Normally vaudevillian styled pop songs leave me cold ('Winchester Cathedral') and while 'Put Another Record On' wasn't something I'd want to hear on a regular basis, it wasn't as bad as most of them.  Curiously, when released as a single the title was modified to 'LouLou (Put Another Records On)'.  The band apparently opened their live shows with this one.

3.) Psychiatric Case   (Christopher Hall) -     rating: *** stars

Original band member Hall's only contribution, 'Psychiatric Case' was also the song that bore the strongest comparison to the Bonzos.  I waon't bother quoting it here, but the lyrics were pretty entertaining.

4.) Mr. Barman   (Clive Kennedy) -   rating: *** stars

Unlike most of the collection, 'Mr. Barman' played it pretty straight; in this case a mildly jazzy ballad.   Surprisingly impressive and a nice platform for Kennedy's voice.

5.) Matters   (Dave Lashmar) -     rating: *** stars

Gawd only knows if they were serious, or just being smart asses, but 'Matters' found the band appropriating folk-rock for another set of social commentary.  

6.) Seeds Of Discontent    (Dave Lashmar) -   rating: **** stars

Kicked along by Clifford's electric organ, 'Seeds Of Discontent' started out as a blazing slice of gritty garage energy, before abruptly shifting into a waltz, followed by some jazzy scat singing, back to garage mode, etc.   Yeah, weirder than weird, but also well worth hearing and perhaps my favorite song on the album.  God only knows why, but showcasing a pretty stoned looking band French television funded a promotional clip for the song: 


(side 2)
1.) I'll Come With You   (Dave Lashmar) - 
    rating: *** stars

A somewhat atypical performance, kicked along by a nice Marsh bass pattern, 'I'll Come with You' started side two with a swinging, bluesy number.  

2.) I've Been Away Too Long   (Clive Kennedy) -    rating: **** stars

'I've Been Away Too Long' found the band playing around with a Caribbean beat.  You wouldn't expect much from the experiment, but the results were actually pretty entertaining.  Not exactly rock and roll, but kinda' cool.

3.) Mr. Coffee Pot   (Dave Lashmar) -    rating: **** stars

Mr. Coffee Pot' was interesting for the psych-influenced backing track.  Coupled with the left-alone-again lyric it was one of the album highlights.

4.) Time Waits For No One   (Clive Kennedy) -     rating: **** stars

'Kennedy's 'Time Waits For No One' was another first-rate rocker.  Kicked along by Townsend's killer drums and nice electric keyboards this one should have been tapped as a single.  It was far better than 'Put Another Record On'.  Shame it didn't happen.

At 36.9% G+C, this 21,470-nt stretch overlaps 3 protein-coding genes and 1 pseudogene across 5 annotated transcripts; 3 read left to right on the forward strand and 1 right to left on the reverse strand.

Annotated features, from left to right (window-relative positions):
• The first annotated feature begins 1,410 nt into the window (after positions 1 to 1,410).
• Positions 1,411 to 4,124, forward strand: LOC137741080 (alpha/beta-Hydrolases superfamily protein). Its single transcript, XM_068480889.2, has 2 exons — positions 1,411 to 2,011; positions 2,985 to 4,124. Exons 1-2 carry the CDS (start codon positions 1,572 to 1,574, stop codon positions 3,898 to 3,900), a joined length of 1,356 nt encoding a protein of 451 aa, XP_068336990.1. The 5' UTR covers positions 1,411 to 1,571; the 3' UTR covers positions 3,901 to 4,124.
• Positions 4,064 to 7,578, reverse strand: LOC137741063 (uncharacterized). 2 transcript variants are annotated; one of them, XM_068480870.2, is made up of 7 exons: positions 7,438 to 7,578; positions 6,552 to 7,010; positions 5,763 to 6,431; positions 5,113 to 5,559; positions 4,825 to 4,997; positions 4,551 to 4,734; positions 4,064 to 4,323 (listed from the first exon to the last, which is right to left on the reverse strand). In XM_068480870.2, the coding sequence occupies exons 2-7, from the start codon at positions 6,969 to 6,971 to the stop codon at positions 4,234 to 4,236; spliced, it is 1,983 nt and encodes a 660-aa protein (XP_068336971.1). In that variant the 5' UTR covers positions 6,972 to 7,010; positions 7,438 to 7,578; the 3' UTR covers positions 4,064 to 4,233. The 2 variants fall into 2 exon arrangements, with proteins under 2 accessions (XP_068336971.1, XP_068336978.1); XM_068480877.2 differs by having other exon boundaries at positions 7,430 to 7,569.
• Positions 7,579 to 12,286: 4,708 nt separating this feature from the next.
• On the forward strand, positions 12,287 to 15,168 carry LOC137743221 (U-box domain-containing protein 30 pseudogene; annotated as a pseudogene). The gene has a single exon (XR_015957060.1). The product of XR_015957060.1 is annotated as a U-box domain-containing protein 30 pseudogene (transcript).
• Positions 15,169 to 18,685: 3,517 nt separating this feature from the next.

5.) I Should Have Guessed   (Clive Kennedy) -   rating: ** stars

And now for a slice of English music hall ...  yeah 'I Should Have Guessed' sounded like a "White Album" throwaway.  Yech.

6.) Kensington High Street   (John Errington-Townsend) -      rating: *** stars

Every time I heard 'Kensington High Street' it remind me of another band.  The comparison was on the tip of my tongue, but I just couldn't make the connection.  And then one day I was listening to an oldies station that was playing The Vogues 'Five O'Clock World'.  There it was.  Imagine The Vogues had they been locked in a closet with The Kinks for a week and you'll get a feel for the song.  Fantastic slice of pop that should have been a massive hit.  YouTube has a hysterical promotional clip for the song: 



1968 saw the release of a final, non-LP single in the UK:


'Love At The Hippiedrome' b/w 'My Naughty Bluebell' (Camp catalog number 602 004)


Frustrated by limited sales and their inability to carve out a unique image, by 1969 the group had effectively called it quits.  Clifford and Kennedy returned to the UK.  Lashmar, Marsh, and Errington-Townsend headed off for Dakar, Senegal where they found themselves back on the club circuit.  Marsh's stay was brief.  Within a couple of months he was back in the UK.




While it doesn't provide much information, there's a small Dead Sea Fruit website at:


Clifford runs an entertainment agency … 



At the time I'm writing this (mid 2009), Kennedy was living in Los Angeles where he'd found success as a country and western singer:



Lashmar remained in the business, though as the owner of Beano’s record store in Croydon.  A victim of the poor economy, Beano's closed down in November 2008.



Townsend stayed in France where he turned his attention to art (though he's still recording material - available on his website):